Experience has taught the store to build in the 30-minute buffer in case the customer changes his mind and wants to cancel, Poulos said. He said Best Buy won’t offer especially fast-moving items for in-store pickup — a new version of the iPad, for example — because it might run out before a clerk can grab one off the shelves,
Poulos’s store averages five to 20 pickups per hour of items purchased online, he said.
“It allows us to compete directly with the online competitors that we have in a way they can’t match,” he said.
But buy-online, pick-up-in-store is hardly a magic bullet for brick-and-mortar retailers.
Best Buy’s overall sales, for example, have trended downward on an annual basis over the last five years. Sears, which has emphasized the service and even offers curbside pickup, hasn’t had a profitable year since 2010.
Still, initiatives that blend brick-and-mortar and online shopping are widely viewed as essential for retailers.
Kohl’s has been investing heavily in the technology needed for such efforts. It can now ship online orders from more than 1,000 of its stores, for example. That slashes delivery times compared with shipments from distant warehouses.
The company’s decision to go more slowly than many other retailers into in-store pickup actually makes sense, said Deborah Weinswig, New York-based head of global retail and technology research for Fung Business Intelligence Centre.
“Kohl’s is like a fast follower,” she said. “And I think it pays off for them because they learn from others. They see what they’ve done and then they jump on the bandwagon.”
As it is still relatively early in the game, there is some debate over how best to apply buy-online, pick-up-in-store.
Peterson, for one, believes retailers should make it as easy as possible for shoppers to pick up their purchases — perhaps delivering them curbside or at a kiosk in the parking lot.
“If somebody buys something online and they’re going to pick it up in the store, the last thing they want to do is go in,” he said.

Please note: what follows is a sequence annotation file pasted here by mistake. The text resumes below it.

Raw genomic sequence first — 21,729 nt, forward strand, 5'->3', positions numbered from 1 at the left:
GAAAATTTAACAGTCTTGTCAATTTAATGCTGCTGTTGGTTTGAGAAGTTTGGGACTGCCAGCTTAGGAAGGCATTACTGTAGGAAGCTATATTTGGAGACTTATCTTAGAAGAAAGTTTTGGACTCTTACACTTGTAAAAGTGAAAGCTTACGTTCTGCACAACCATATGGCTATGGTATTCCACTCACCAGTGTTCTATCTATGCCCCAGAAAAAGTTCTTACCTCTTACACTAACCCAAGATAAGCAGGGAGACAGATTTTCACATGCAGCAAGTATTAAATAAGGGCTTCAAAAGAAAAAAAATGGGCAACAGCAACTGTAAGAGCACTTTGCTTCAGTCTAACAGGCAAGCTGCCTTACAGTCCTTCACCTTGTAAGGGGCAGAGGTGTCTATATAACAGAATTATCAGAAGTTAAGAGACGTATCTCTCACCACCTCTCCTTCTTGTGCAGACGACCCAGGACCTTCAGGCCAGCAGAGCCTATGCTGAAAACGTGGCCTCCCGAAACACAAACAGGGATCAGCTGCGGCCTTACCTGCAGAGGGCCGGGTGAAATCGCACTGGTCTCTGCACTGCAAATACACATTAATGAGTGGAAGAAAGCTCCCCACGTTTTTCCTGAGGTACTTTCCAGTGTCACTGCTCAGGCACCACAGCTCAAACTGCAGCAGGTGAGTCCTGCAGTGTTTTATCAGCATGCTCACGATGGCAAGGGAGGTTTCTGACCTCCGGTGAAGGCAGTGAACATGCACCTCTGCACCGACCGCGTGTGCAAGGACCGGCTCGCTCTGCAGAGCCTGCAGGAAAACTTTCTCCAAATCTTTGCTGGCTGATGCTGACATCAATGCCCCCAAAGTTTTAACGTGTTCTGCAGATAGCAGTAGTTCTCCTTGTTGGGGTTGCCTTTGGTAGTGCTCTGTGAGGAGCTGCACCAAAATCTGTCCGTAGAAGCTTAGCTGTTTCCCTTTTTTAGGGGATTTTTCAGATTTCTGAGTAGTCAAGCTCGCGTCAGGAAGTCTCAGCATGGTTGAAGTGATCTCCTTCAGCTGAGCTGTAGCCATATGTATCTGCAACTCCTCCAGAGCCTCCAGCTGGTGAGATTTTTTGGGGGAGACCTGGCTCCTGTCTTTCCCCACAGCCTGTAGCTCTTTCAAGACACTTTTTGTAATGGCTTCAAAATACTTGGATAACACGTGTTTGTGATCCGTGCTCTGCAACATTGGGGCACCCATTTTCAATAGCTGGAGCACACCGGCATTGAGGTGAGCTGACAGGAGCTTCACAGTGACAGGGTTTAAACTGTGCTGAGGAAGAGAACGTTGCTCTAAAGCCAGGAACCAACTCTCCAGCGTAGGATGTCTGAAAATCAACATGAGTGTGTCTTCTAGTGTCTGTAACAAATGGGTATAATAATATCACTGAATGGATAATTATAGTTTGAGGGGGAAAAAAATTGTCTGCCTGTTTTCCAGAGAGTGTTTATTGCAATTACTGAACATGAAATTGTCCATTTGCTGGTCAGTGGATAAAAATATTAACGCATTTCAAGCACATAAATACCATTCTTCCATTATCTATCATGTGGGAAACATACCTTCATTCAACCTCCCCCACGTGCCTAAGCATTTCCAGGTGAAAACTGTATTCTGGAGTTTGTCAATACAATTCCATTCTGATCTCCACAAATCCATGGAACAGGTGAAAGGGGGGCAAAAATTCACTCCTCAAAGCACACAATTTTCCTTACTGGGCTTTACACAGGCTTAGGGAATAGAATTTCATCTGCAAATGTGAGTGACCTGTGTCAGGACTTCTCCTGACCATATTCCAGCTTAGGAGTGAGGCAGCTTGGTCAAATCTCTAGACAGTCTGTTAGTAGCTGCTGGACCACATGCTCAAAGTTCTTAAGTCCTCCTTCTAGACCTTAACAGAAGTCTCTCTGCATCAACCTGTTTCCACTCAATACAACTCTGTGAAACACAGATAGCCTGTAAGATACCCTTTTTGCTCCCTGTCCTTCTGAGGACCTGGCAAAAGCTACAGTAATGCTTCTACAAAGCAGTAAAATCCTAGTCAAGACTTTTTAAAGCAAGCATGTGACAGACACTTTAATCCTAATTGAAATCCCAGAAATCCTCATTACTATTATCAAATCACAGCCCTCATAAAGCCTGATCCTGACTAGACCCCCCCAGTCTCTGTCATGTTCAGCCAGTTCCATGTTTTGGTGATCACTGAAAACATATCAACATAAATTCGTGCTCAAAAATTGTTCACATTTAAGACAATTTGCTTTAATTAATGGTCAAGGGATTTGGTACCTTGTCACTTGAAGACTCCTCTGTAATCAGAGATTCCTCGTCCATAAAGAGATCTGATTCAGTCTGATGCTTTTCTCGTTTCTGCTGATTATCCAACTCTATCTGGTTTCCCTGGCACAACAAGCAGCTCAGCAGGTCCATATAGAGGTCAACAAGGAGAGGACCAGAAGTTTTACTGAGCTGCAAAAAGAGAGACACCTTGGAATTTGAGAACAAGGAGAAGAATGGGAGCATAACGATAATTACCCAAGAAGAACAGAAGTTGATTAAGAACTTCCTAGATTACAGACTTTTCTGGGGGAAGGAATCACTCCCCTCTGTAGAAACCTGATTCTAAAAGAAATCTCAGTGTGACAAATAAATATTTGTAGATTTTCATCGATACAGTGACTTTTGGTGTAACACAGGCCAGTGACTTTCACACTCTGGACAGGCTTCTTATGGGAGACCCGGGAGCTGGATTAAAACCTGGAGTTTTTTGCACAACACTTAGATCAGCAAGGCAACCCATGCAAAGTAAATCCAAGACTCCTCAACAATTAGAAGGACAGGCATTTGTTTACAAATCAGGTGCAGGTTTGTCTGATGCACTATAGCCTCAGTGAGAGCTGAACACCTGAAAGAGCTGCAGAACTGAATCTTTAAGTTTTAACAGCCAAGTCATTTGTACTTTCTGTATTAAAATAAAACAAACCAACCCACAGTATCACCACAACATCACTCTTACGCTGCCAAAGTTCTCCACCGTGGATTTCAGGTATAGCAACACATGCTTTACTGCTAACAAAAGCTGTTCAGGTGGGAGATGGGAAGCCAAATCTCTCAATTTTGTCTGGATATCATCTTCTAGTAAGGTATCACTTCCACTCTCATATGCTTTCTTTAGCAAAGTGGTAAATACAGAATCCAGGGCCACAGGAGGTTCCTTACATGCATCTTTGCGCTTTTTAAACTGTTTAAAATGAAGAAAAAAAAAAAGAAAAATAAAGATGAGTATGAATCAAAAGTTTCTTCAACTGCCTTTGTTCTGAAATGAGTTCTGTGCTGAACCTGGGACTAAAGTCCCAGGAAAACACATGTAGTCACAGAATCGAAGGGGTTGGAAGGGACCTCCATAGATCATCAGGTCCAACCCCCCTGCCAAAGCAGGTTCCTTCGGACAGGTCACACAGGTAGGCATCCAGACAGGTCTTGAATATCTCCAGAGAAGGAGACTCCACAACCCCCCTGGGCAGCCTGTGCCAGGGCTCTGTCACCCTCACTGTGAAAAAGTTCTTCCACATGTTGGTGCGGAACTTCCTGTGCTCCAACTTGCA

But for many retailers, generating more foot traffic — and additional purchases — is critical.
A Target Corp. executive told analysts on a recent conference call that about 35 percent of customers picking up an online order in 2014 also shopped in the store on the same visit.
Kohl’s experience so far is that roughly 20 percent of the pickups also generate additional sales, Berry said. That’s at the low end of the 20 percent to 40 percent rate Executive Vice President Jon Grosso told analysts last fall that Kohl’s wants.
Still, that 20 percent might not have shopped otherwise on that day, and a higher traffic count in stores is a company goal.
And just to put the Amazon threat in perspective, it’s true that the digital retailer’s sales have soared. They’ve climbed from $34 billion in 2010 to $89 billion last year. Kohl’s over the same period went from $18.4 billion to $19 billion.
But retail in America remains overwhelmingly tied to brick and mortar. Ninety percent of sales in 2013 were in physical stores, an analysis by management consulting firm A.T. Kearney found. And of the 10 percent online share, half went to retailers that — like Kohl’s, Target, Best Buy and Wal-Mart — also operate physical stores.